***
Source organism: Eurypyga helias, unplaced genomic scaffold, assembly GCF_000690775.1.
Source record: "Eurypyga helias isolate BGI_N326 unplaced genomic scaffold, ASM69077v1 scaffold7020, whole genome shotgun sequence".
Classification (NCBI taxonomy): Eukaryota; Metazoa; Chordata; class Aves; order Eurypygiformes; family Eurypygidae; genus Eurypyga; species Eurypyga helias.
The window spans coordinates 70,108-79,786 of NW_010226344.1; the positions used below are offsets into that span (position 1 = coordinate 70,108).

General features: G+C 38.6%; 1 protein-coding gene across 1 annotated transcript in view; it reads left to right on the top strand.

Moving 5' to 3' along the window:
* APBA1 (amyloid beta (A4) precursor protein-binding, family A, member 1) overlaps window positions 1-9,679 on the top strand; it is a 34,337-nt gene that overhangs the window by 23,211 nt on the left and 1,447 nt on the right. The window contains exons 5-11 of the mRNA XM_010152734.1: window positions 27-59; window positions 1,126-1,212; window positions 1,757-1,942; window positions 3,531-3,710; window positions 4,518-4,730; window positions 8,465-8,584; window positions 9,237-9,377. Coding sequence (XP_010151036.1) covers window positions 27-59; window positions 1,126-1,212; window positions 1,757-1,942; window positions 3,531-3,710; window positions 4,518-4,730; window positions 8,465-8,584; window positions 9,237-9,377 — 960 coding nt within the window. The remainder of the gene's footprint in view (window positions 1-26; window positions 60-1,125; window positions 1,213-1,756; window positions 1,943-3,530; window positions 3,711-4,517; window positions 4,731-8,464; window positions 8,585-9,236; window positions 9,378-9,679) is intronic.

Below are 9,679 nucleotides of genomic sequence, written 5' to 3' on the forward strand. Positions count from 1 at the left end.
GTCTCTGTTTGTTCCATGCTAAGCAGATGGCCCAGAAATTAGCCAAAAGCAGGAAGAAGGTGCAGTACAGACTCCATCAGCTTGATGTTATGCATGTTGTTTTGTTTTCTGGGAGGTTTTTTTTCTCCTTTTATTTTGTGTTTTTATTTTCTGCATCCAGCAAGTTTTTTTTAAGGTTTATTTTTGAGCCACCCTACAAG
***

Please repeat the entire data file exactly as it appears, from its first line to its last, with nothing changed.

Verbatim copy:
Source organism: Eurypyga helias, unplaced genomic scaffold, assembly GCF_000690775.1.
Source record: "Eurypyga helias isolate BGI_N326 unplaced genomic scaffold, ASM69077v1 scaffold7020, whole genome shotgun sequence".
Classification (NCBI taxonomy): Eukaryota; Metazoa; Chordata; class Aves; order Eurypygiformes; family Eurypygidae; genus Eurypyga; species Eurypyga helias.
The window spans coordinates 70,108-79,786 of NW_010226344.1; the positions used below are offsets into that span (position 1 = coordinate 70,108).

General features: G+C 38.6%; 1 protein-coding gene across 1 annotated transcript in view; it reads left to right on the top strand.

Moving 5' to 3' along the window:
* APBA1 (amyloid beta (A4) precursor protein-binding, family A, member 1) overlaps window positions 1-9,679 on the top strand; it is a 34,337-nt gene that overhangs the window by 23,211 nt on the left and 1,447 nt on the right. The window contains exons 5-11 of the mRNA XM_010152734.1: window positions 27-59; window positions 1,126-1,212; window positions 1,757-1,942; window positions 3,531-3,710; window positions 4,518-4,730; window positions 8,465-8,584; window positions 9,237-9,377. Coding sequence (XP_010151036.1) covers window positions 27-59; window positions 1,126-1,212; window positions 1,757-1,942; window positions 3,531-3,710; window positions 4,518-4,730; window positions 8,465-8,584; window positions 9,237-9,377 — 960 coding nt within the window. The remainder of the gene's footprint in view (window positions 1-26; window positions 60-1,125; window positions 1,213-1,756; window positions 1,943-3,530; window positions 3,711-4,517; window positions 4,731-8,464; window positions 8,585-9,236; window positions 9,378-9,679) is intronic.

Below are 9,679 nucleotides of genomic sequence, written 5' to 3' on the forward strand. Positions count from 1 at the left end.
GTCTCTGTTTGTTCCATGCTAAGCAGATGGCCCAGAAATTAGCCAAAAGCAGGAAGAAGGTGCAGTACAGACTCCATCAGCTTGATGTTATGCATGTTGTTTTGTTTTCTGGGAGGTTTTTTTTCTCCTTTTATTTTGTGTTTTTATTTTCTGCATCCAGCAAGTTTTTTTTAAGGTTTATTTTTGAGCCACCCTACAAG